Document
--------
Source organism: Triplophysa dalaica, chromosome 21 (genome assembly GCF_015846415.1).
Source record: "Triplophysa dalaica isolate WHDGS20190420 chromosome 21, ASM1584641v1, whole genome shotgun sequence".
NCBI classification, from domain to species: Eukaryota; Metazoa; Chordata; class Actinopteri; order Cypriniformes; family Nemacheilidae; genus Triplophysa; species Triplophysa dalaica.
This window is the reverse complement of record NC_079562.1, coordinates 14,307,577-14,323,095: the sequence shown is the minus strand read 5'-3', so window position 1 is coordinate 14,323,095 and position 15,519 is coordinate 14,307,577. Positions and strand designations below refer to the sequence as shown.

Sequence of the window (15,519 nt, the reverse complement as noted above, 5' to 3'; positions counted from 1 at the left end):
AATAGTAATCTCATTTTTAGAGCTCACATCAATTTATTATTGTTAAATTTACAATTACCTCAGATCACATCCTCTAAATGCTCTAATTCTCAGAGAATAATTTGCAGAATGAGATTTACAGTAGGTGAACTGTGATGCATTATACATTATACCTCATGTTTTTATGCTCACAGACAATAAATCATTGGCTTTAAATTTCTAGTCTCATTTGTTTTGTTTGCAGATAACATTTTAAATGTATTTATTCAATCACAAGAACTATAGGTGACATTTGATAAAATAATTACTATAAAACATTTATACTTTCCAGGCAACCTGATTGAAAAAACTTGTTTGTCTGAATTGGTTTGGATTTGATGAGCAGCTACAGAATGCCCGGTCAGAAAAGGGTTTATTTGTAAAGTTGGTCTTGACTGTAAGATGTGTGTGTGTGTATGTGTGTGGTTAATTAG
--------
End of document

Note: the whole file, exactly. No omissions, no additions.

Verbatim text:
Source organism: Triplophysa dalaica, chromosome 21 (genome assembly GCF_015846415.1).
Source record: "Triplophysa dalaica isolate WHDGS20190420 chromosome 21, ASM1584641v1, whole genome shotgun sequence".
NCBI classification, from domain to species: Eukaryota; Metazoa; Chordata; class Actinopteri; order Cypriniformes; family Nemacheilidae; genus Triplophysa; species Triplophysa dalaica.
This window is the reverse complement of record NC_079562.1, coordinates 14,307,577-14,323,095: the sequence shown is the minus strand read 5'-3', so window position 1 is coordinate 14,323,095 and position 15,519 is coordinate 14,307,577. Positions and strand designations below refer to the sequence as shown.

Sequence of the window (15,519 nt, the reverse complement as noted above, 5' to 3'; positions counted from 1 at the left end):
AATAGTAATCTCATTTTTAGAGCTCACATCAATTTATTATTGTTAAATTTACAATTACCTCAGATCACATCCTCTAAATGCTCTAATTCTCAGAGAATAATTTGCAGAATGAGATTTACAGTAGGTGAACTGTGATGCATTATACATTATACCTCATGTTTTTATGCTCACAGACAATAAATCATTGGCTTTAAATTTCTAGTCTCATTTGTTTTGTTTGCAGATAACATTTTAAATGTATTTATTCAATCACAAGAACTATAGGTGACATTTGATAAAATAATTACTATAAAACATTTATACTTTCCAGGCAACCTGATTGAAAAAACTTGTTTGTCTGAATTGGTTTGGATTTGATGAGCAGCTACAGAATGCCCGGTCAGAAAAGGGTTTATTTGTAAAGTTGGTCTTGACTGTAAGATGTGTGTGTGTGTATGTGTGTGGTTAATTAG